Liz Driscoll

Liz Driscoll, Grants and Development Coordinator for the Illinois Bar Foundation, took first place in the Women's division at Race Judicata last Thursday. Liz finished with a time of 19:54, which was good for 43rd overall. She has also run the Chicago Marathon twice and did the Boston Marathon for the first time this year.

Judge Stephen Pacey of Paxton, a member of the Illinois State Bar Association's Board of Governors, finished first in the 60 and over age group with a time of 21:01.

Proceeds from Race Judicata benefit Chicago Volunteer Legal Services Foundation, an organization of nearly 3,000 volunteer attorneys who donate free legal services to thousands of low-income Chicagoans annually.

Click here to view a photo gallery from this event.

Note: This letter was sent to editorial page editors around the state.

The appointment last week of a new state juvenile justice chief – a veteran of the state’s child welfare system – signals a new era in juvenile justice reform. Mr. Arthur Bishop is on record favoring a different treatment model for troubled youth that emphasizes rehabilitation and second chances. That is good news, not only for the youth and their families, but for all Illinois citizens.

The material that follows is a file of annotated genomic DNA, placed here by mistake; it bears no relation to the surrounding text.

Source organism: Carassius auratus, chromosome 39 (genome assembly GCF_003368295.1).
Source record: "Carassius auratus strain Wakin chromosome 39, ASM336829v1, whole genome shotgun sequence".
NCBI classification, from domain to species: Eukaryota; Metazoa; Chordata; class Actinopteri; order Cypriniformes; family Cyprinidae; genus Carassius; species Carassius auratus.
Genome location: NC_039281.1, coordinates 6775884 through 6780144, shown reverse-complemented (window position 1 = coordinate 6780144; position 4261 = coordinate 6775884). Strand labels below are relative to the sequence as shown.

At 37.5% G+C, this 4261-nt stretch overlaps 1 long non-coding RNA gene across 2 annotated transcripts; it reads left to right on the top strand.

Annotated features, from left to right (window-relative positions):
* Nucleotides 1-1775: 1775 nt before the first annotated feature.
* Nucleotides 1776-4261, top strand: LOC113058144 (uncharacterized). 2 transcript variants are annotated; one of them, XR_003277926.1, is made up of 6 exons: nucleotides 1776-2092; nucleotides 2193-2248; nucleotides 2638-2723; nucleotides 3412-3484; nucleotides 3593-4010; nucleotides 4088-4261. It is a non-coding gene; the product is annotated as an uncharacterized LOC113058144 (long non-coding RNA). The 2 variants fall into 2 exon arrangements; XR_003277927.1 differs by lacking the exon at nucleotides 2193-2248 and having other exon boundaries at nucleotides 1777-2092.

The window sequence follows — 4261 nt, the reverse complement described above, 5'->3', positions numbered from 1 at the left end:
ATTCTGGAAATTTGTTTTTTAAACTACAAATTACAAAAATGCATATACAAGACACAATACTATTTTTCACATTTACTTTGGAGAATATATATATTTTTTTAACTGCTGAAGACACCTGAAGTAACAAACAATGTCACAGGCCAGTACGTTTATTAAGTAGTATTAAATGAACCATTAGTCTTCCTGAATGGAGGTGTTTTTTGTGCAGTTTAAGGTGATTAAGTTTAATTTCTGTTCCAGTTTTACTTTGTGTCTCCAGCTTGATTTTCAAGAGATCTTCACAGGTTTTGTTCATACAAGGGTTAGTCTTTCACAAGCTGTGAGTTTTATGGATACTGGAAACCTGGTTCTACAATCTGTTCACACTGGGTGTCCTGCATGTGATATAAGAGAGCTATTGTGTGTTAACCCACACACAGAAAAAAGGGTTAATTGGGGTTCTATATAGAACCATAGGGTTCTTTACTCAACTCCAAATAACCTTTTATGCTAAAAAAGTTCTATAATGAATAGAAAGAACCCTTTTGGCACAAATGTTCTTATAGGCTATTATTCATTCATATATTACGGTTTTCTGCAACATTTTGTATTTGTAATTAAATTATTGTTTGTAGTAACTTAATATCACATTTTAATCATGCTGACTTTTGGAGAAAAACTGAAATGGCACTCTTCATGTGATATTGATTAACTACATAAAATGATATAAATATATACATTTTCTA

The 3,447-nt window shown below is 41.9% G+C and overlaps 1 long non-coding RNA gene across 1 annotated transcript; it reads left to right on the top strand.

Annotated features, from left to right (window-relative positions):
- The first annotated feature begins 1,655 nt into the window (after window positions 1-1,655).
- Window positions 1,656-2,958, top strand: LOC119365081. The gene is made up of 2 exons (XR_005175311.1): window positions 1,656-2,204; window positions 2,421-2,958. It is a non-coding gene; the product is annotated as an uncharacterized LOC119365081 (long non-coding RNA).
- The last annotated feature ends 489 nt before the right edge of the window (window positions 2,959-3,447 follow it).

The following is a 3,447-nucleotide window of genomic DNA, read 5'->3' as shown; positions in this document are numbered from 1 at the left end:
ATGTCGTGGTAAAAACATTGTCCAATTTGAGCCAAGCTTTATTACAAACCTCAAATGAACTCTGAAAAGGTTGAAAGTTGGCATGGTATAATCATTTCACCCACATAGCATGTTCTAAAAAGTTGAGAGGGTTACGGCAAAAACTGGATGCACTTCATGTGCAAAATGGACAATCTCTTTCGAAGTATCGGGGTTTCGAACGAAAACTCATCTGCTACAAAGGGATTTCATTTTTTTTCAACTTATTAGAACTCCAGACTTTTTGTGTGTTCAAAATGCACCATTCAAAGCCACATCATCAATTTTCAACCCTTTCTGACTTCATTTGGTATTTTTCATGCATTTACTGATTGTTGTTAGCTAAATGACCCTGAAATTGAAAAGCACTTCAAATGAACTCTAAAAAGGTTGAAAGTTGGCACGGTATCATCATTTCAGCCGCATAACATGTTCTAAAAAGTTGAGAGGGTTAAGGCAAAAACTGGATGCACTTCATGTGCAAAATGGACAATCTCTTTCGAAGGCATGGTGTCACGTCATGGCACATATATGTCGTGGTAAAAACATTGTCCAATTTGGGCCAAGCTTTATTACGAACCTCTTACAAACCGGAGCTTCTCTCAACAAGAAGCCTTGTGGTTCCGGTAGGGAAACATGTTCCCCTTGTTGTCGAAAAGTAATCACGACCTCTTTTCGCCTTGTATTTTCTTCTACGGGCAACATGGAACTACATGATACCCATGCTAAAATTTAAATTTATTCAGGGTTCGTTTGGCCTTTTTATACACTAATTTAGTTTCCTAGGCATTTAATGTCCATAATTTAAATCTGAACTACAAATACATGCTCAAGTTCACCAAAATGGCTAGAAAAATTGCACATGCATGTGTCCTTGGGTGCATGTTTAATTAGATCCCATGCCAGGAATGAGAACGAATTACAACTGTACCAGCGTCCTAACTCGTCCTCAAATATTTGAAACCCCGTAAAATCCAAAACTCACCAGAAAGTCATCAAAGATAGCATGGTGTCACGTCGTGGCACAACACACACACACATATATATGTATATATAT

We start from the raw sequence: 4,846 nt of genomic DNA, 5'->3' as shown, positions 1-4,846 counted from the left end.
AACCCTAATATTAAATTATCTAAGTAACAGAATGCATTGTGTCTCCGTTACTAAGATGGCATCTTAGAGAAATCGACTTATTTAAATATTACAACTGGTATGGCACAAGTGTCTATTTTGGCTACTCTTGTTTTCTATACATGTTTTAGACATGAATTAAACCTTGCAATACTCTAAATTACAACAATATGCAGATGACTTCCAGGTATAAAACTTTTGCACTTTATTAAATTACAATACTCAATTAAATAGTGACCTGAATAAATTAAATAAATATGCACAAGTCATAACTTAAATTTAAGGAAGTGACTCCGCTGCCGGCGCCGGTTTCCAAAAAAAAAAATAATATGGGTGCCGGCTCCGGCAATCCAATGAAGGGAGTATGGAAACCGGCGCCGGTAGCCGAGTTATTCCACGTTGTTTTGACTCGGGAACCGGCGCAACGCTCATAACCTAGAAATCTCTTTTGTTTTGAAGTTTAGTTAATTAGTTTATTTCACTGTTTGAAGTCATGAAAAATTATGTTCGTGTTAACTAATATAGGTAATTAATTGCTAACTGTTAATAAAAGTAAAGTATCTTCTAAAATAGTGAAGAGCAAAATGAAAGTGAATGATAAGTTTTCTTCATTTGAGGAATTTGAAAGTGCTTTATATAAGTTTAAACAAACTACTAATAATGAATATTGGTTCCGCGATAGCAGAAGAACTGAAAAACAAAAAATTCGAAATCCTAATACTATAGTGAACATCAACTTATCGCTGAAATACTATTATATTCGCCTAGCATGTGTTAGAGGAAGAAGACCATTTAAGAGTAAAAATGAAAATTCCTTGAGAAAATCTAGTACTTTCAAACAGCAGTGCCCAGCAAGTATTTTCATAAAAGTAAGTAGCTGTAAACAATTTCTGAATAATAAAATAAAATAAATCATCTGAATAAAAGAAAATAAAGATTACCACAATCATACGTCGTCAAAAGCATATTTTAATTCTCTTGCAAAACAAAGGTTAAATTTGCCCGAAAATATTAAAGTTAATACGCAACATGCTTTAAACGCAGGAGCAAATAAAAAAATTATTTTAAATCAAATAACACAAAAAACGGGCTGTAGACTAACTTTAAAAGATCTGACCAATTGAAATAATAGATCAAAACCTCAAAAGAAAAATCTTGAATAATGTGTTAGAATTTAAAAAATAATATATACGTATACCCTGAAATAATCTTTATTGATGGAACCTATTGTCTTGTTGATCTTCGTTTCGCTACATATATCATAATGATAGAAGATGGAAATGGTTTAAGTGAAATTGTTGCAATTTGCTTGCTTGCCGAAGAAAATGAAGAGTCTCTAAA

As president of the Illinois State Bar Association, I will work closely with our members to concentrate on the very important issue of juvenile justice reform.  For too long, we have largely employed a system that has failed our youth, spending a staggering $100 million annually to lock them up in state correctional facilities or in detention centers while they await trial. It’s not working – for them or for us.

Fortunately, we are beginning to see a reversal of this past trend.  Research from the MacArthur Foundation, a partner in our effort, shows that half or more of our youth sent to prison for lesser crimes return to our communities after discharge from prison without rehabilitation having occurred.  The last thing we want to happen is increased exposure of our youth to hardened criminals as their role models.

We already know what works. Leaders in Illinois communities of all sizes, including lawyers, prosecutors and judges, have implemented alternative treatment options that are producing results.  During my presidency, many of our lawyer and judge members of the bar will focus on and celebrate the good work already underway.  In the process, we hope to raise further awareness of this timely issue.

The next few years will be crucial ones for juvenile justice reform.